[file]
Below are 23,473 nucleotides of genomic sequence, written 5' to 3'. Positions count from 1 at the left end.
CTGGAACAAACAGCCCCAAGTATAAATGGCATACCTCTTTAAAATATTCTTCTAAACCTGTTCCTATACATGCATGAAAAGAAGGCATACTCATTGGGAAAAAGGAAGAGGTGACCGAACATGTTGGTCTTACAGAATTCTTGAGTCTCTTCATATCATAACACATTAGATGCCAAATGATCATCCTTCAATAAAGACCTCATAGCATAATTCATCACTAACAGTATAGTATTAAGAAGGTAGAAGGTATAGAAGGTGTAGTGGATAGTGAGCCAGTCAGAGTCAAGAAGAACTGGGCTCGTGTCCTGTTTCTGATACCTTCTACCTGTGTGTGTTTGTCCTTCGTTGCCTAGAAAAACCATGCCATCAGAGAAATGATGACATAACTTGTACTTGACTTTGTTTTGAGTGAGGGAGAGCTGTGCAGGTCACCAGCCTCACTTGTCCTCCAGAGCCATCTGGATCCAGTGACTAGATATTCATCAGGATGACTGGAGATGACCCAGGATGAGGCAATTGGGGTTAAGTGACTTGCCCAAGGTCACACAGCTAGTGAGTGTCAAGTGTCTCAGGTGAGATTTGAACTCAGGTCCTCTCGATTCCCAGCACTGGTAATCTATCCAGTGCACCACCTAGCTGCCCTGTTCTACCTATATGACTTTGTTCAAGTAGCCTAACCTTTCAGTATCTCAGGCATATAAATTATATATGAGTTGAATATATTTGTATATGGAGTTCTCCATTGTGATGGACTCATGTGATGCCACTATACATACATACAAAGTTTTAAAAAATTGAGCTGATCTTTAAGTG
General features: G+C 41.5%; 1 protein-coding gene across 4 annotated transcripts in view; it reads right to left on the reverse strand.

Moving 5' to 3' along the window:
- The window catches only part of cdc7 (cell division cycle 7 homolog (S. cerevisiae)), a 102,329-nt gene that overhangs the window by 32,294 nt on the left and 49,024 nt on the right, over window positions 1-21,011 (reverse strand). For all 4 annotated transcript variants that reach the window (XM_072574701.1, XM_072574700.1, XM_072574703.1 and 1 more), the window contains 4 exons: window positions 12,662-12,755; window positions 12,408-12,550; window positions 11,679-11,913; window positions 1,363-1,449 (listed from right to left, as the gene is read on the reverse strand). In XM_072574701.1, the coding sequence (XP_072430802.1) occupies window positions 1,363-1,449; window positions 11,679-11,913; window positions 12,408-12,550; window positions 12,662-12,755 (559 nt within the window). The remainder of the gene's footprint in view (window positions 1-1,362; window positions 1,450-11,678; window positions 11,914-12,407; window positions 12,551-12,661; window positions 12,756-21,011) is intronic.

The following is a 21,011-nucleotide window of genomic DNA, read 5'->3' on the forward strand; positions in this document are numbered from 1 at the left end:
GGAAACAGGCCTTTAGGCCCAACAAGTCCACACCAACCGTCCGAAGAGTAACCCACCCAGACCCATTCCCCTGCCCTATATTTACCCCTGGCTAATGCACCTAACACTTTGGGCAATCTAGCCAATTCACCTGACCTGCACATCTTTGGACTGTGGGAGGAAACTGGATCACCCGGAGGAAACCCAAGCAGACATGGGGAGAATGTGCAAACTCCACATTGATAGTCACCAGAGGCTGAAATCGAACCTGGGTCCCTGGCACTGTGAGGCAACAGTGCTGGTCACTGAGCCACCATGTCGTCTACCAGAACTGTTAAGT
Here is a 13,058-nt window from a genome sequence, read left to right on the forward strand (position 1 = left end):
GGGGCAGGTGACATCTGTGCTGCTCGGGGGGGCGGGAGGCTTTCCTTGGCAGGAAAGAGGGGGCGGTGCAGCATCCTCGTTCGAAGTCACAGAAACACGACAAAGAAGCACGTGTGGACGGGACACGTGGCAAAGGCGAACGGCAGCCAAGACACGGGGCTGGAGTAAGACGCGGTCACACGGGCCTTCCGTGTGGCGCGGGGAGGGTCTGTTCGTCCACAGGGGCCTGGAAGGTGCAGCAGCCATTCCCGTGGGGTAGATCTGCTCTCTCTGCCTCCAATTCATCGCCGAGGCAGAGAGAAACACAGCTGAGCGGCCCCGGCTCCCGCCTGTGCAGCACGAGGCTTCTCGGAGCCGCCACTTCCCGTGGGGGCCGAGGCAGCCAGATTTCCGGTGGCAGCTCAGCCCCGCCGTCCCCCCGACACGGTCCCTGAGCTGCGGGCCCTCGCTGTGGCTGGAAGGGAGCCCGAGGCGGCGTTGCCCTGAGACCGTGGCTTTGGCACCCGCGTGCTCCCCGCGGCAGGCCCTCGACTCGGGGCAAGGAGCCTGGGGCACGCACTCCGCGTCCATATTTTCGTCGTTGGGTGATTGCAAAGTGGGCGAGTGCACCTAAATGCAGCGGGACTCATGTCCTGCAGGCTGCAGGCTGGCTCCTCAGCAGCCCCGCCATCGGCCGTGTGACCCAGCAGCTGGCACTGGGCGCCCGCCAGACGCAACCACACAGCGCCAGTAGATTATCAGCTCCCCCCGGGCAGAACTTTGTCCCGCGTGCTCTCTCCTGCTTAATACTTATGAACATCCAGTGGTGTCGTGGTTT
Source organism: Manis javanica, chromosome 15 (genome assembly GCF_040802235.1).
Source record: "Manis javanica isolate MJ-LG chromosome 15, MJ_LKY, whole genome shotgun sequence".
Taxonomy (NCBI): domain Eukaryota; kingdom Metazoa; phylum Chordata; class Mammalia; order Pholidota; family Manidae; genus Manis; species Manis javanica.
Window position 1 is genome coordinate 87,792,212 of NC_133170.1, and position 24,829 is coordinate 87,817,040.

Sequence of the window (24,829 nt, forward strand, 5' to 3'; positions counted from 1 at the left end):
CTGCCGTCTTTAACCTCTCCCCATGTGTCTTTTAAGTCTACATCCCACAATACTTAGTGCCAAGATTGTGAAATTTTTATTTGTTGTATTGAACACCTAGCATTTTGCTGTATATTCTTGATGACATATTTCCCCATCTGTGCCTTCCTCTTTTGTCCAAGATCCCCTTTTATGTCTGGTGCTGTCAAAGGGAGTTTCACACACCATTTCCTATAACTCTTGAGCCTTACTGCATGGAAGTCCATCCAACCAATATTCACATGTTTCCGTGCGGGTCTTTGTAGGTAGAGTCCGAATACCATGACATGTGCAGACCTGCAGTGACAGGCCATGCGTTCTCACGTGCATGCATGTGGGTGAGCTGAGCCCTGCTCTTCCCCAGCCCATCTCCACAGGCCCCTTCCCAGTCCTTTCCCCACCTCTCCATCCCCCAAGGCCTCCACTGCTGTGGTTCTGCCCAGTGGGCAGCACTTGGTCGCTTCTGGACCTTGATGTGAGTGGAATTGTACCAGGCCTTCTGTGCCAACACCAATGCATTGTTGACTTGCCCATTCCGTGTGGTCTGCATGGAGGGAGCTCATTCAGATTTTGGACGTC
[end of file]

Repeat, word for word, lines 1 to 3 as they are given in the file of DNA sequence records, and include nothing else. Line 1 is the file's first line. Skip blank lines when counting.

Below are 23,473 nucleotides of genomic sequence, written 5' to 3'. Positions count from 1 at the left end.
CTGGAACAAACAGCCCCAAGTATAAATGGCATACCTCTTTAAAATATTCTTCTAAACCTGTTCCTATACATGCATGAAAAGAAGGCATACTCATTGGGAAAAAGGAAGAGGTGACCGAACATGTTGGTCTTACAGAATTCTTGAGTCTCTTCATATCATAACACATTAGATGCCAAATGATCATCCTTCAATAAAGACCTCATAGCATAATTCATCACTAACAGTATAGTATTAAGAAGGTAGAAGGTATAGAAGGTGTAGTGGATAGTGAGCCAGTCAGAGTCAAGAAGAACTGGGCTCGTGTCCTGTTTCTGATACCTTCTACCTGTGTGTGTTTGTCCTTCGTTGCCTAGAAAAACCATGCCATCAGAGAAATGATGACATAACTTGTACTTGACTTTGTTTTGAGTGAGGGAGAGCTGTGCAGGTCACCAGCCTCACTTGTCCTCCAGAGCCATCTGGATCCAGTGACTAGATATTCATCAGGATGACTGGAGATGACCCAGGATGAGGCAATTGGGGTTAAGTGACTTGCCCAAGGTCACACAGCTAGTGAGTGTCAAGTGTCTCAGGTGAGATTTGAACTCAGGTCCTCTCGATTCCCAGCACTGGTAATCTATCCAGTGCACCACCTAGCTGCCCTGTTCTACCTATATGACTTTGTTCAAGTAGCCTAACCTTTCAGTATCTCAGGCATATAAATTATATATGAGTTGAATATATTTGTATATGGAGTTCTCCATTGTGATGGACTCATGTGATGCCACTATACATACATACAAAGTTTTAAAAAATTGAGCTGATCTTTAAGTG
General features: G+C 41.5%; 1 protein-coding gene across 4 annotated transcripts in view; it reads right to left on the reverse strand.